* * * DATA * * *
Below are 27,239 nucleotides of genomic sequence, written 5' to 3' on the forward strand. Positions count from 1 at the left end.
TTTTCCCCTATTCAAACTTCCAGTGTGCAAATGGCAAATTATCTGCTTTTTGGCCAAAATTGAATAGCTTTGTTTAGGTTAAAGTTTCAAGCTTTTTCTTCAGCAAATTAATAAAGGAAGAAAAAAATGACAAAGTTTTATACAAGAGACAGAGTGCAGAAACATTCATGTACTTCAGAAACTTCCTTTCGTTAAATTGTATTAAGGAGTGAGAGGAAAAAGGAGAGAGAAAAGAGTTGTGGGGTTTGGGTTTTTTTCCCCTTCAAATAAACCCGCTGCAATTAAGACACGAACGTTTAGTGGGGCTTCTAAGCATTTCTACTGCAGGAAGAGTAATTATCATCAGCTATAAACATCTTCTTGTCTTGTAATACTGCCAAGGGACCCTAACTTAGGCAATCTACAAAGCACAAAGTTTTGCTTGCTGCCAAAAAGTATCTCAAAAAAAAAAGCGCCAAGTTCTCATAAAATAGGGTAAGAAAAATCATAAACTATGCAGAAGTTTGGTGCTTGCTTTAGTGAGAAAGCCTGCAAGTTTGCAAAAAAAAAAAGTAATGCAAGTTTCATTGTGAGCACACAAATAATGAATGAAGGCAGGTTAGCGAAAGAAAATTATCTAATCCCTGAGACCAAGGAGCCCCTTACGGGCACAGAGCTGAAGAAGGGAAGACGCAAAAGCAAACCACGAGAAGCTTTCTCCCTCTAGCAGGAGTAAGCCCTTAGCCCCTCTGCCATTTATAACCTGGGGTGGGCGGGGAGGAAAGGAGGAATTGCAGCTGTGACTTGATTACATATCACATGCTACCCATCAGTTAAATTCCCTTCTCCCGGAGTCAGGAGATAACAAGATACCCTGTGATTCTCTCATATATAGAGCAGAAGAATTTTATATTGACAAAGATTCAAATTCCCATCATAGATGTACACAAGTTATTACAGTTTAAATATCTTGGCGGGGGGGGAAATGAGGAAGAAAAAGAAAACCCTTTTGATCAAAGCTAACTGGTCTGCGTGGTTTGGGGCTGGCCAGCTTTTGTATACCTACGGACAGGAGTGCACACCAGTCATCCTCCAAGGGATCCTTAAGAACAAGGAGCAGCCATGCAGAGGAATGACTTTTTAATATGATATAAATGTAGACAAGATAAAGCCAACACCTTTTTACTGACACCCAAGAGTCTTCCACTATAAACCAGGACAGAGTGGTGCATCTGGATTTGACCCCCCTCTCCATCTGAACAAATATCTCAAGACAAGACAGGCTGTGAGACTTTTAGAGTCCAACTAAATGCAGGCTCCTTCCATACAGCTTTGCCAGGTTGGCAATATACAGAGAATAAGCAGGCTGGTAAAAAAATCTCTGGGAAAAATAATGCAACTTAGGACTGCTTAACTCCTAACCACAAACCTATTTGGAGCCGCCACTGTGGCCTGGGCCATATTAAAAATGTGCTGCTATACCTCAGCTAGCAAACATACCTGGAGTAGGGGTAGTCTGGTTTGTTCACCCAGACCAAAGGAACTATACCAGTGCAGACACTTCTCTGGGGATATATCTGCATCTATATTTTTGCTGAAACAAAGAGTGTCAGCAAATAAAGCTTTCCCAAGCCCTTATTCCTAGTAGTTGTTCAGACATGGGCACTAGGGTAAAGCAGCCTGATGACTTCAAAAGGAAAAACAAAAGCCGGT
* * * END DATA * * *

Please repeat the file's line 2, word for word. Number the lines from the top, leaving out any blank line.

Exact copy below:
TTTTCCCCTATTCAAACTTCCAGTGTGCAAATGGCAAATTATCTGCTTTTTGGCCAAAATTGAATAGCTTTGTTTAGGTTAAAGTTTCAAGCTTTTTCTTCAGCAAATTAATAAAGGAAGAAAAAAATGACAAAGTTTTATACAAGAGACAGAGTGCAGAAACATTCATGTACTTCAGAAACTTCCTTTCGTTAAATTGTATTAAGGAGTGAGAGGAAAAAGGAGAGAGAAAAGAGTTGTGGGGTTTGGGTTTTTTTCCCCTTCAAATAAACCCGCTGCAATTAAGACACGAACGTTTAGTGGGGCTTCTAAGCATTTCTACTGCAGGAAGAGTAATTATCATCAGCTATAAACATCTTCTTGTCTTGTAATACTGCCAAGGGACCCTAACTTAGGCAATCTACAAAGCACAAAGTTTTGCTTGCTGCCAAAAAGTATCTCAAAAAAAAAAGCGCCAAGTTCTCATAAAATAGGGTAAGAAAAATCATAAACTATGCAGAAGTTTGGTGCTTGCTTTAGTGAGAAAGCCTGCAAGTTTGCAAAAAAAAAAAGTAATGCAAGTTTCATTGTGAGCACACAAATAATGAATGAAGGCAGGTTAGCGAAAGAAAATTATCTAATCCCTGAGACCAAGGAGCCCCTTACGGGCACAGAGCTGAAGAAGGGAAGACGCAAAAGCAAACCACGAGAAGCTTTCTCCCTCTAGCAGGAGTAAGCCCTTAGCCCCTCTGCCATTTATAACCTGGGGTGGGCGGGGAGGAAAGGAGGAATTGCAGCTGTGACTTGATTACATATCACATGCTACCCATCAGTTAAATTCCCTTCTCCCGGAGTCAGGAGATAACAAGATACCCTGTGATTCTCTCATATATAGAGCAGAAGAATTTTATATTGACAAAGATTCAAATTCCCATCATAGATGTACACAAGTTATTACAGTTTAAATATCTTGGCGGGGGGGGAAATGAGGAAGAAAAAGAAAACCCTTTTGATCAAAGCTAACTGGTCTGCGTGGTTTGGGGCTGGCCAGCTTTTGTATACCTACGGACAGGAGTGCACACCAGTCATCCTCCAAGGGATCCTTAAGAACAAGGAGCAGCCATGCAGAGGAATGACTTTTTAATATGATATAAATGTAGACAAGATAAAGCCAACACCTTTTTACTGACACCCAAGAGTCTTCCACTATAAACCAGGACAGAGTGGTGCATCTGGATTTGACCCCCCTCTCCATCTGAACAAATATCTCAAGACAAGACAGGCTGTGAGACTTTTAGAGTCCAACTAAATGCAGGCTCCTTCCATACAGCTTTGCCAGGTTGGCAATATACAGAGAATAAGCAGGCTGGTAAAAAAATCTCTGGGAAAAATAATGCAACTTAGGACTGCTTAACTCCTAACCACAAACCTATTTGGAGCCGCCACTGTGGCCTGGGCCATATTAAAAATGTGCTGCTATACCTCAGCTAGCAAACATACCTGGAGTAGGGGTAGTCTGGTTTGTTCACCCAGACCAAAGGAACTATACCAGTGCAGACACTTCTCTGGGGATATATCTGCATCTATATTTTTGCTGAAACAAAGAGTGTCAGCAAATAAAGCTTTCCCAAGCCCTTATTCCTAGTAGTTGTTCAGACATGGGCACTAGGGTAAAGCAGCCTGATGACTTCAAAAGGAAAAACAAAAGCCGGT